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The Egyptian Book of the Dead

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Author Topic: The Egyptian Book of the Dead  (Read 9141 times)
Josie Linde
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« on: December 21, 2008, 09:58:37 pm »

3. They were copied in 1882, and published by M. Maspero in Recueil de Travaux, t. v., pp. 1-59.

4. The broken mummy of this king, together with fragments of its bandages, was found lying on the floor.

5. See Vyse, Pyramids of Gizeh, vol. iii., p. 5

6. It had been partially opened by Mariette in May, 1880, but the clearance of sand was not effected until early in 1881.

7. The full text is given by Maspero in Recueil de Travaux, t. v., pp. 157-58, Paris, 1884; t. vii., pp. 145-76, Paris, 1886; and t. viii., pp. 87-120, Paris, 1886.

8. It was opened early in January, 1880, by Mariette, who seeing that the sarcophagus chamber was inscribed, abandoned his theory that pyramids never contained inscriptions, or that if they did they were not royal tombs. The hieroglyphic texts were published by Maspero in Recueil de Travaux, t. ix., pp. 177-91, Paris, 1887; t. X, pp. 1-29, Paris, 1388; and t. xi., pp. 1-31, Paris, 1889. The alabaster vase in the British Museum, NQ 4493, came from this pyramid.

9. This pyramid is a little larger than the others of the period, and is built in steps of small stones; it is commonly called by the Arabs Haram el Mastabat, because it is near the building usually called Mastabat el-Far'ûn. See Vyse, Pyramids, vol. iii., p. 52. The hieroglyphic texts are published by Maspero in Recueil de Travaux, t. xii., pp. 53-95, and pp. 136-95, Paris, 1892; and t. xiv., pp. 125-52, Paris, 1892. There is little doubt that this pyramid was broken into more than once in Christian times, and that the early collectors of Egyptian antiquities obtained the beautiful alabaster vases inscribed with the cartouches and titles of Pepi II. from those who had access to the sarcophagus chamber. Among such objects in the British Museum collection, Nos. 4492, 22,559, 22,758 and 22,817 are fine examples.]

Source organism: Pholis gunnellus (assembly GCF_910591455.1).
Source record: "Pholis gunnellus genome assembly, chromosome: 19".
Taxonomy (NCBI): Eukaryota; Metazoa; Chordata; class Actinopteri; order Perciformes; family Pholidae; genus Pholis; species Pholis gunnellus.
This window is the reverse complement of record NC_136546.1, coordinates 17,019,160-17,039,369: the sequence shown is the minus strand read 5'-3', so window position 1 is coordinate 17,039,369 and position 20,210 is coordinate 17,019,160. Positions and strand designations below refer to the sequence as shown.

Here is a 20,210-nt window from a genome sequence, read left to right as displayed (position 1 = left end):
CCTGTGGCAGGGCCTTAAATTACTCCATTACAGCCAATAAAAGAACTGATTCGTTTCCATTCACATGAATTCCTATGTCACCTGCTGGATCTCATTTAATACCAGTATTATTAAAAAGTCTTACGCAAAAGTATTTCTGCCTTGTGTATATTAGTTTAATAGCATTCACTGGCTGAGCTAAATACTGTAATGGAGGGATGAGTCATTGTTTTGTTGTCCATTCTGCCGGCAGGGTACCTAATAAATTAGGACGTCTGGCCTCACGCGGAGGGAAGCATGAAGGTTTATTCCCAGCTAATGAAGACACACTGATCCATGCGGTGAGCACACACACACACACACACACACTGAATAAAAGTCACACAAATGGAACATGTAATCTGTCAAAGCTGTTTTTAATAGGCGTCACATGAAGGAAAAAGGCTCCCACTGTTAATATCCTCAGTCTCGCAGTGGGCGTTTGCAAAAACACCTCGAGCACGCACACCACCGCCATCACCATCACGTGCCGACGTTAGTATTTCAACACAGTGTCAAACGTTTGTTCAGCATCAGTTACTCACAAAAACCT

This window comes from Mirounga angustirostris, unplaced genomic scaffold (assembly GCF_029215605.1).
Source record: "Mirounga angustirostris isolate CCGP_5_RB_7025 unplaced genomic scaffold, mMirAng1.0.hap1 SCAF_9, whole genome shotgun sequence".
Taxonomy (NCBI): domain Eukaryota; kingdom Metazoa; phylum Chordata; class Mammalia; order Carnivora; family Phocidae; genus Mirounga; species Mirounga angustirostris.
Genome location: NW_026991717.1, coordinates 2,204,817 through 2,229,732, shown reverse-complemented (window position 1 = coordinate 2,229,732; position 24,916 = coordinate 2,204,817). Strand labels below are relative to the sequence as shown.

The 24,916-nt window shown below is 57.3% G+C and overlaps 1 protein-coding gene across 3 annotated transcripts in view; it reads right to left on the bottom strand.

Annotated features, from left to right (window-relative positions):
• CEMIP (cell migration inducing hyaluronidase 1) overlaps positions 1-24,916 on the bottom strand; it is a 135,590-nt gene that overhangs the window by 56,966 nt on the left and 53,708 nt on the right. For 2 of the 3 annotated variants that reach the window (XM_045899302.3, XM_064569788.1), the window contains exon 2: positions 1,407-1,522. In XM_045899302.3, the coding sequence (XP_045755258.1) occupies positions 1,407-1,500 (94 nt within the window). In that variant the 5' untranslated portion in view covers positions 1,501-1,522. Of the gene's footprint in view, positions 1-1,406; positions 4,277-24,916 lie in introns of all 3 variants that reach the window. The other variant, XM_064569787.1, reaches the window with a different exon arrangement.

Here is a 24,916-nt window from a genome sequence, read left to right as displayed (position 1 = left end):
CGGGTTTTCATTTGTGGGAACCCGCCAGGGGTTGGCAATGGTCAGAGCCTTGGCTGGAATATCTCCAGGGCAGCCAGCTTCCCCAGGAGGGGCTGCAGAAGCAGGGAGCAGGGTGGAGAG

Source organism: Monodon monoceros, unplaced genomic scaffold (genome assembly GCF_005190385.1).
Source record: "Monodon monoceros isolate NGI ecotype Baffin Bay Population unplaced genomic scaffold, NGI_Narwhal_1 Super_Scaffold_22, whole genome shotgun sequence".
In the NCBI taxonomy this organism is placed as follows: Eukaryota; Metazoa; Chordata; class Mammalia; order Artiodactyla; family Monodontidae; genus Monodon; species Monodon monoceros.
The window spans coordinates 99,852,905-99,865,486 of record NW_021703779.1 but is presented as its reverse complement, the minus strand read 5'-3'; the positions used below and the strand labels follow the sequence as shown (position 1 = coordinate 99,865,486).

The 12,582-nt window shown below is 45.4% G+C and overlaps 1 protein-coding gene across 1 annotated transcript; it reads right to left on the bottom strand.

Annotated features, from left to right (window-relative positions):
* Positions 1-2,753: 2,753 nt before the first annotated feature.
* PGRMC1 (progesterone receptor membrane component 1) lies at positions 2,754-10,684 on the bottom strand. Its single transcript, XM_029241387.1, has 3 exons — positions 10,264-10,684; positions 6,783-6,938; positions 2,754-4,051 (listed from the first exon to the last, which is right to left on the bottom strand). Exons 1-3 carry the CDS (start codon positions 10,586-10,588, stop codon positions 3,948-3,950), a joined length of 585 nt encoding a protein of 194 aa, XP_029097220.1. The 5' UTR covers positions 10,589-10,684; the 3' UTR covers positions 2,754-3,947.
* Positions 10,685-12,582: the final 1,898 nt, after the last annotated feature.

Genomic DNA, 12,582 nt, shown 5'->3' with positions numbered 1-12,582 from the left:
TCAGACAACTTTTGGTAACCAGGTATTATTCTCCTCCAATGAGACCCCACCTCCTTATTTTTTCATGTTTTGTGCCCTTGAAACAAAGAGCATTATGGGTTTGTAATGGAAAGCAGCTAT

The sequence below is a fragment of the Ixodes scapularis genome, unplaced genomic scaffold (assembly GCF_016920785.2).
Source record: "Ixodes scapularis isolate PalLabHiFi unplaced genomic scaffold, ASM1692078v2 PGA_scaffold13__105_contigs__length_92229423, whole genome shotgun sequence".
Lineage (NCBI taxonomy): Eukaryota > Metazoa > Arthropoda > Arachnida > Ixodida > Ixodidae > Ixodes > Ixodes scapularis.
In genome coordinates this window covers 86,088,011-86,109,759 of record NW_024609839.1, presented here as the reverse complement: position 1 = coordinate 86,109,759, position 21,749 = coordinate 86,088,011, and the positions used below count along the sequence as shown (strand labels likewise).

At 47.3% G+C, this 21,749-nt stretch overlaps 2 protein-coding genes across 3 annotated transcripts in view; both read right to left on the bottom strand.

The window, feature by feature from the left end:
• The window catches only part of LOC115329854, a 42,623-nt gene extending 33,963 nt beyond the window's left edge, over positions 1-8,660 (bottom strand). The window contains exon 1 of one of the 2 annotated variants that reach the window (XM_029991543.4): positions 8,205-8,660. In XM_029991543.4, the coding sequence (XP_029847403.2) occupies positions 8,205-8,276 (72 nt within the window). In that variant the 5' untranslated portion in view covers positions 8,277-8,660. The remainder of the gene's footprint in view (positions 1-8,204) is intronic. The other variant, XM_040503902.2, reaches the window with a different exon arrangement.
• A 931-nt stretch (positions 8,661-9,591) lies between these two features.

{p. xxiv}

Summary of the monumental evidence.

Thus we have before the close of the VIth dynasty five copies of a series of texts which formed the Book of the Dead of that period, and an extract from a well-known passage of that work on the wooden coffin of Mycerinus; we have also seen from a number of mastabas and stelæ that the funeral ceremonies connected with the Book of the Dead were performed certainly in the IInd, and with almost equal certainty in the Ist dynasty. It is easy to show that certain sections of the Book of the Dead of this period were copied and used in the following dynasties down to a period about A.D. 200.

The Book of the Dead a collection of separate works.

The fact that not only in the pyramids of Unas and Teta, but also in those of Pepi I. and his immediate successors, we find selected passages, suggests that the Book of the Dead was, even in those early times, so extensive that even a king was fain to make from it a selection only of the passages which suited his individual taste or were considered sufficient to secure his welfare in the next world. In the pyramids of Teta, Pepi I., Mer-en-Ra and Pepi II. are found many texts which are identical with those employed by their predecessors, and an examination of the inscription of Pepi II. will show that about three-fourths of the whole may be found in the monuments of his ancestors. What principle guided each king in the selection of his texts, or whether the additions in each represent religious developments, it is impossible to say; but, as the Egyptian religion cannot have remained stationary in every particular, it is probable that some texts reflect the changes in the opinions of the priests upon matters of doctrine.[1] The "Pyramid Texts" prove that each section of the religious books of the Egyptians was originally a separate and independent composition, that it was written with a definite object, and that it might be arranged in any order in a series of similar texts. What preceded or what followed it was never taken into